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Century of the Office: 1970s

Century of the Office: 1970s

It was the decade when politics had a dramatic impact on the working week, the first email was sent and office workers wore flares. Yes, this week our Century of the Office series heads back to the 1970s.

Welcome to the office ΓÇô 1970s-style

For the most part, the office of the 1970s looks pretty similar to that of the 1960s. The space typically remains open plan, and was generally light and bright. New office buildings continued to have the large windows which characterised the purpose-built offices of the 1960s.

One of the biggest differences between the office environment of the 1970s and today was the smoke. Cigarette smoke, that is, as it was still legal to smoke inside the office. Cigarette consumption reached its peak during this decade; around half of all adults in the UK were smokers (55% of men and 44% of women in 1970, compared with 21% and 20% in 2010), smoking an average of between seven and ten cigarettes per day. The thick, smoky atmosphere is difficult to imagine today.


The 1970s saw more women in the office than ever before ΓÇô many occupying positions of responsibility which would almost certainly have been inaccessible to them only twenty years before. Female bosses were becoming more common too.

That said, equality in the workplace was still a work in progress ΓÇô in 1971 the WomenΓÇÖs Liberation March in London highlighted the fact that female workers were typically paid only half as much as their male counterparts.

The early 1970s also saw the school leaving age raised to sixteen, but it was still possible for school leavers to find a job in an office and work their way up.


In terms of technology, throughout the 1970s the office moved ever closer to the way we work today. The development of the Telex machine allowed workers to send and receive text-based messages, while floppy disks provided a new way to store data, reducing the need for quite so many filing cabinets.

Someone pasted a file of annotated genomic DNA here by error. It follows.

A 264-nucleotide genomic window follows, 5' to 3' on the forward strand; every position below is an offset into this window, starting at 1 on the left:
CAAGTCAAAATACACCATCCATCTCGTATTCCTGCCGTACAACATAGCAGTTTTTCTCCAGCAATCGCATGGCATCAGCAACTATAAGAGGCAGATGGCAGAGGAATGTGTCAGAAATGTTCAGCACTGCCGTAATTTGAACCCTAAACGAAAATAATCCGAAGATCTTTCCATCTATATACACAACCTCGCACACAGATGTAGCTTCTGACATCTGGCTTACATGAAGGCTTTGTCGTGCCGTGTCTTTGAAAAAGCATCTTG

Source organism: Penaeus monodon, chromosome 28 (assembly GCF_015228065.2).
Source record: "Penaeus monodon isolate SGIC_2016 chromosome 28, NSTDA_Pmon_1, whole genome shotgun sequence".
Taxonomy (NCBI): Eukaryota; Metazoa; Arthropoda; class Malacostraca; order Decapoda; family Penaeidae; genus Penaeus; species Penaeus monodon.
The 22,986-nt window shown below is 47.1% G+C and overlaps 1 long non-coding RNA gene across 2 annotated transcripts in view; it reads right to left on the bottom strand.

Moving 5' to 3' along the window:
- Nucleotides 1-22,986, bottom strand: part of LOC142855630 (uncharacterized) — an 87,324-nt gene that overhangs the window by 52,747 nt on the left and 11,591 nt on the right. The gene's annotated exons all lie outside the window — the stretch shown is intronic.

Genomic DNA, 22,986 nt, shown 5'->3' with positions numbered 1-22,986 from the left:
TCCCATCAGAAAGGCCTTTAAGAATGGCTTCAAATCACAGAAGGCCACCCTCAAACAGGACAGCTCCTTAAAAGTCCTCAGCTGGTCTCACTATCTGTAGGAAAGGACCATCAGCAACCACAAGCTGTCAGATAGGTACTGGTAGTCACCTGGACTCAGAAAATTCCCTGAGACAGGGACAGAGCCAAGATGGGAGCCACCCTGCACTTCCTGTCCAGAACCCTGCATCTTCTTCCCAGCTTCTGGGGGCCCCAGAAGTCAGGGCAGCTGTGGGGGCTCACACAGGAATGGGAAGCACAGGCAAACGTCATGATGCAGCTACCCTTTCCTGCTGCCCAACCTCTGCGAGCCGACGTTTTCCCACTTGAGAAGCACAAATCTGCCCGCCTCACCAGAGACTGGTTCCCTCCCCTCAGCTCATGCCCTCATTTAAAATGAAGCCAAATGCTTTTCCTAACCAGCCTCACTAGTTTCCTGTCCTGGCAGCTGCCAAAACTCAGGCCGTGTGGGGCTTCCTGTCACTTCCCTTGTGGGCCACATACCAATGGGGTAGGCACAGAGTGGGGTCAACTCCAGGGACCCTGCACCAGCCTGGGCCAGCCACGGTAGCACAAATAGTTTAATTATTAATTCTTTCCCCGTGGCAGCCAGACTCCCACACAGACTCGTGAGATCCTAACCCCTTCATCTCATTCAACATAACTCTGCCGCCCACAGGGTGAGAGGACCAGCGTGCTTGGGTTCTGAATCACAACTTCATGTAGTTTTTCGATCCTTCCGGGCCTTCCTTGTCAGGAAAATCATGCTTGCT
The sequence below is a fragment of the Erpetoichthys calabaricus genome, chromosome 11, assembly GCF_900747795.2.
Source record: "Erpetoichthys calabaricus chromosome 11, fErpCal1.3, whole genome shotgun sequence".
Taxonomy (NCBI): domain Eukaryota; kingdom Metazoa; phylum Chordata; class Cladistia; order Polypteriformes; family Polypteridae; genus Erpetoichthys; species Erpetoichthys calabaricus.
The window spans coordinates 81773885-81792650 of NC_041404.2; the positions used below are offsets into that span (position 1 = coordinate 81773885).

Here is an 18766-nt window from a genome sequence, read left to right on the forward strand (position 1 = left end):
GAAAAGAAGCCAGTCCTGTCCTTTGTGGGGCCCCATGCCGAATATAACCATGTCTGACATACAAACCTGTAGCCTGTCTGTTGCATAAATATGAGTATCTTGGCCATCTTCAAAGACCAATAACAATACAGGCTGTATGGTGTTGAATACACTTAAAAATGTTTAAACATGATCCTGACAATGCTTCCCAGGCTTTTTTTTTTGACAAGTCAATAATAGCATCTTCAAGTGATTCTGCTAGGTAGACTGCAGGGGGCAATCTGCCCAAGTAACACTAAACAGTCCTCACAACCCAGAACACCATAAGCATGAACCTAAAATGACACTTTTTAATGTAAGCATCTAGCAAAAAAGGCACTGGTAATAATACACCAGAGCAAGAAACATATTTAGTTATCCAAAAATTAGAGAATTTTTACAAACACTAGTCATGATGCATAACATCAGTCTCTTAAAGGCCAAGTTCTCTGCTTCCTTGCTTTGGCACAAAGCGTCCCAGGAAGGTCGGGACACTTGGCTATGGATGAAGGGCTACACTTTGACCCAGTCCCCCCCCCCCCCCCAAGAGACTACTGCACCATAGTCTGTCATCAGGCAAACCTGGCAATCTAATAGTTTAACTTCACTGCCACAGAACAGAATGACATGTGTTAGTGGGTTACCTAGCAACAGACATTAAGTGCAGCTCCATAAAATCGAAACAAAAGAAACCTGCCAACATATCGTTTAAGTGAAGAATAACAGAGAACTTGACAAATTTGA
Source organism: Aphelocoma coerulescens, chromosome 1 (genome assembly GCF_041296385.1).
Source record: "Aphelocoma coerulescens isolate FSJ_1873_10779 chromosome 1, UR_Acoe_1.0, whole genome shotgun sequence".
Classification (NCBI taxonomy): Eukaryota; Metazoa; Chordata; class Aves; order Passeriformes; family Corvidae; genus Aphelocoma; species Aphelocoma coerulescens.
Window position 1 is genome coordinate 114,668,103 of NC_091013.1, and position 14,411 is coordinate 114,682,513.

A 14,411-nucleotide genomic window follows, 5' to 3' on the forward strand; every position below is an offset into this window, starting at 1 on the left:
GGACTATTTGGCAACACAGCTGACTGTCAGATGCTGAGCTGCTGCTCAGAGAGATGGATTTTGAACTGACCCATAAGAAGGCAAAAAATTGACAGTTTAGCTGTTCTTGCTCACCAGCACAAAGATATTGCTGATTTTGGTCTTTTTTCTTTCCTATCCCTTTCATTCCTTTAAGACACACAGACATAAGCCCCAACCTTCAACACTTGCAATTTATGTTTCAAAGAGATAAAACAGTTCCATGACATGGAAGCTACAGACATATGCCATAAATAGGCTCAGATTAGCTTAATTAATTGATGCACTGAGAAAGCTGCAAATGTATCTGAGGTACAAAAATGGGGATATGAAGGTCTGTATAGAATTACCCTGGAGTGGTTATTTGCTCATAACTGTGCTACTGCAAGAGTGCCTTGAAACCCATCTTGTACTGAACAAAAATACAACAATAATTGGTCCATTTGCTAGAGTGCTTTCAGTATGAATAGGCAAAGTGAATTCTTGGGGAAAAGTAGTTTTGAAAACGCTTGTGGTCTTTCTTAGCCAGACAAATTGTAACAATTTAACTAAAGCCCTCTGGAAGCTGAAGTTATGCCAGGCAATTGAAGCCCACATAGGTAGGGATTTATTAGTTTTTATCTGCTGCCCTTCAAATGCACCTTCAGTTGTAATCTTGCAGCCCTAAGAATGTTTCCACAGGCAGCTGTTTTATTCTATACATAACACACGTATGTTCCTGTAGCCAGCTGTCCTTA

The first email was sent in 1971, although it would be another two decades before it became a mainstream communication method in the office.

Our favourite tech invention of the 1970s though has to be the “Executive Calculator” – launched in 1972 at a cost of £79.95, it offered a slimline alternative to the cumbersome comptometer which was finally to make its exit from the office during this decade.

The Three-Day Week

Probably one of the most famous events to impact the office in the 1970s, the three-day week was imposed from 1st January to 7th March 1974. It was designed to conserve the UKΓÇÖs electricity supplies (restricted due to the minersΓÇÖ strikes) and meant that commercial offices could only operate for three days each week. While this meant a four-day weekend for office workers, from most their ability to enjoy it was limited by a reduction in wages.

The Rise of Health and Safety

The passing of the Health and Safety at Work Act etc. 1974 was the first time employers and employees were consulted regarding safety and risk in the workplace. It also saw the creation of the Health & Safety Commission (HSC) which was responsible for conducting health and safety research and proposing new ways to make the workplace safer. In effect, the turning point for health and safety awareness in the workplace.

Do you remember office life in the 1970s? WeΓÇÖd love to hear about your memories and experiences ΓÇô share them in the comments below.

Image of an office in 1977 by Stockmann Group via Flickr. (Note not just the increase in technology but the variety of technology. Though rotary telephones were still in fashion.)

Catch up with our Century of the Office series:

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Author: | June 7, 2013 | 0 Comments

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